Friday, January 17: Hannah Sande (Georgetown)

Please join us for a meeting of the Language Variation & Change workshop, Friday, January 17, at 3:30-5pm in Rosenwald 301.

Cross-word nasal harmony in Ebrié
Hannah Sande, Georgetown University

I present data collected with three speakers of Ebrié (Kwa) in Côte d’Ivoire in Summer 2019 showing a cross-word nasal harmony process that affects both consonants and vowels: [àká ɓà lé ɓá], ‘Aka will not come’; [à̃ mà̃ né̃ má̃], ‘She will not come’. I demonstrate that 1) only certain morphemes containing nasal features can trigger cross-word harmony, and 2) nasal spreading can be blocked by phonological obstacles as well as syntactic or prosodic ones. I also present a series of unanswered questions regarding the Ebrié data. Lexical models of phonology evaluate words or sub-word units, with only exceptionless ‘post-lexical’ phonology applying after words have been concatenated. Such models struggle to account for phrasal phonology, or phonological alternations that cross word boundaries, in particular when such phenomena are sensitive to the identity of morphemes present. There have been many phrasal tone processes of this type reported (see Sande et al. 2019 for an overview and analysis), though very few cross-word segmental processes are attested. Word-based models cannot account for the Ebrié type of morpheme-specific cross-word phonology, so I propose that a prosodic or phase-based spell-out approach be adopted instead.

Friday, December 6: Jessica Kantarovich (UChicago)

Please join us for a meeting of the Language Variation & Change workshop this Friday, December 6, at 3:30-5pm in Rosenwald 301. A light reception will follow.

Argument structural variation in a shifting linguistic community: Findings from a controlled production study of Chukchi
Jessica Kantarovich, University of Chicago

Speakers in endangered language communities often evidence considerable variation, but how should we best analyze linguistic differences among speakers with highly diverse experiences acquiring and using their language? What are the potential sources of this variation, and is it possible to attribute different linguistic features to these different sources and trace their propagation throughout the community? This study explores these issues among speakers of Chukchi (Chukotko-Kamchatkan) living in two regions in northeastern Siberia. Speakers of varying backgrounds and proficiency–including fluent speakers, attriting speakers, L2 learners, and speakers with interrupted acquisition–were asked to participate in a controlled production study that targeted their argument structural flexibility in constructing different types of sentences. Participants were shown pictures with predetermined words (in citation form) and asked to produce appropriate sentences. (The task was relatively free and participants were allowed to produce as many different sentences as they saw fit, provided the same or similar words were used.) The stimuli differed according to the following conditions: verbal valency (intransitive, transitive, ditransitive), semantic roles of the arguments (agent, patient, beneficiary, instrument, location), and argument animacy (animate vs. inanimate). I will report on preliminary findings from the study, focusing on differences in semantic role assignment, voice (and use of valency-changing operations), and verbal/nominal inflection. Feedback from attendees will be greatly appreciated!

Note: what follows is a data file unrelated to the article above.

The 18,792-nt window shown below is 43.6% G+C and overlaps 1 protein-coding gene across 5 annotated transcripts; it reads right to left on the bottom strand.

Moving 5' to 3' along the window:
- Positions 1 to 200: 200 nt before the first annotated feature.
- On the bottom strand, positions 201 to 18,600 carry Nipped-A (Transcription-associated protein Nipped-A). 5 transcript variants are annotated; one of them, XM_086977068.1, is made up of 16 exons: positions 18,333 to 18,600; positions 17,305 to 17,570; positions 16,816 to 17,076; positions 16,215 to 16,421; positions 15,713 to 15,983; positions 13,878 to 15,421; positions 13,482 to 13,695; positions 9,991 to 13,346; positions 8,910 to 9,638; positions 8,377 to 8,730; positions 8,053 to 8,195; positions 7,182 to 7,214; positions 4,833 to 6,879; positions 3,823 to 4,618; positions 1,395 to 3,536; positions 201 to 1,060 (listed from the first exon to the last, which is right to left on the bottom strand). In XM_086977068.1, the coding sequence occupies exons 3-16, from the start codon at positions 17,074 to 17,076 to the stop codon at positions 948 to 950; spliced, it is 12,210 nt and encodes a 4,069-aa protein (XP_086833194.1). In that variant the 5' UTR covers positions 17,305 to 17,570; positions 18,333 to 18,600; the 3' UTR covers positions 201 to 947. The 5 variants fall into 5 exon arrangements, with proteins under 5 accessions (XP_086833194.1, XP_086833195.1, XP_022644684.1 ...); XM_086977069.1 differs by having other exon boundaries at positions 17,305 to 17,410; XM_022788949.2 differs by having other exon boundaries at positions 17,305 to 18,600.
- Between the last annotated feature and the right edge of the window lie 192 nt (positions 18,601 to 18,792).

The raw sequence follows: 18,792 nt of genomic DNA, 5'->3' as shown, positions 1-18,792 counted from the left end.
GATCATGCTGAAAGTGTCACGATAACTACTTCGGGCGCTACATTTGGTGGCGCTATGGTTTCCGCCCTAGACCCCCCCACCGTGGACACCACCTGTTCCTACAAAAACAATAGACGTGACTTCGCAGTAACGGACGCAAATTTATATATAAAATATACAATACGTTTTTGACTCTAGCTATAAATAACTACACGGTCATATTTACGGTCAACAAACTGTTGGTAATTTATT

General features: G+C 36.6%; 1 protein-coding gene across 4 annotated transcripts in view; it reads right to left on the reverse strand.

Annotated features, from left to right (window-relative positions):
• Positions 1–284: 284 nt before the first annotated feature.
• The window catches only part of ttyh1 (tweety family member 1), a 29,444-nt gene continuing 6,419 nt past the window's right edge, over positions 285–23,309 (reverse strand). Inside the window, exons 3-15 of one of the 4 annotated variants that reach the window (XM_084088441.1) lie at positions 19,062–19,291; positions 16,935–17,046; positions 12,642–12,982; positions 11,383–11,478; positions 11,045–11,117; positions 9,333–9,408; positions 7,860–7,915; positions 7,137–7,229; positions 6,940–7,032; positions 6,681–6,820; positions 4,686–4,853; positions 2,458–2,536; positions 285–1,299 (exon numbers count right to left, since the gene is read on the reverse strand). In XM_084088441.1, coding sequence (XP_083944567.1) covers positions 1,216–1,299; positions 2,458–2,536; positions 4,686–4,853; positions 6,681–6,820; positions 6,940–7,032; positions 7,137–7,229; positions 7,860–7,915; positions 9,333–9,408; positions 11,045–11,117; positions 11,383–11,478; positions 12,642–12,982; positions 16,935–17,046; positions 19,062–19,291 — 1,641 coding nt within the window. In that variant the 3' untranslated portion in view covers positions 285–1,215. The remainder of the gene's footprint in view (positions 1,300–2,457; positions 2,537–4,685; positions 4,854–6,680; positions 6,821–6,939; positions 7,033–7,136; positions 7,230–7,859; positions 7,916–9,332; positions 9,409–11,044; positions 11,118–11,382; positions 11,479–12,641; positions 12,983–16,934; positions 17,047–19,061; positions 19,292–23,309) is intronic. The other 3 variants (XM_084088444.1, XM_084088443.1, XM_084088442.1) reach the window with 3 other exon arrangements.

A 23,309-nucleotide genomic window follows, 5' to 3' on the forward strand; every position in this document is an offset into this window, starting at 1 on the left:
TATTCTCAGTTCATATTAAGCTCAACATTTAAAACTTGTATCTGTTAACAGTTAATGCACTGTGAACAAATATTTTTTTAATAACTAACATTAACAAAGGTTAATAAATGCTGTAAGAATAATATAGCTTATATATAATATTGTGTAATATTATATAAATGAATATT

Week 2 (17 Jan): Hannah Sande, Georgetown University
Week 3 (24 Jan): Robert Lewis, UChicago
Week 5 (7 Feb): Constantine Nakassis, UChicago
Week 6 (14 Feb): Jonathan Rosa, Stanford (joint meeting with Semiotics: Culture in Context)
Week 7 (21 Feb): Elena Bashir, UChicago
Week 8 (28 Feb): Tracy Conner, UC Santa Barbara
Week 9 (6 Mar): Betsy Pillion, UChicago

Friday, November 15: Christopher Bloechl (UChicago)

Please join us for a meeting of the Language Variation & Change workshop this Friday, November 8, at 3:30-5pm in Rosenwald 301. A light reception will follow.

How de-Castilianized is this Maya? Bilingualism and the emerging Yucatec Maya standard
Christopher Bloechl, University of Chicago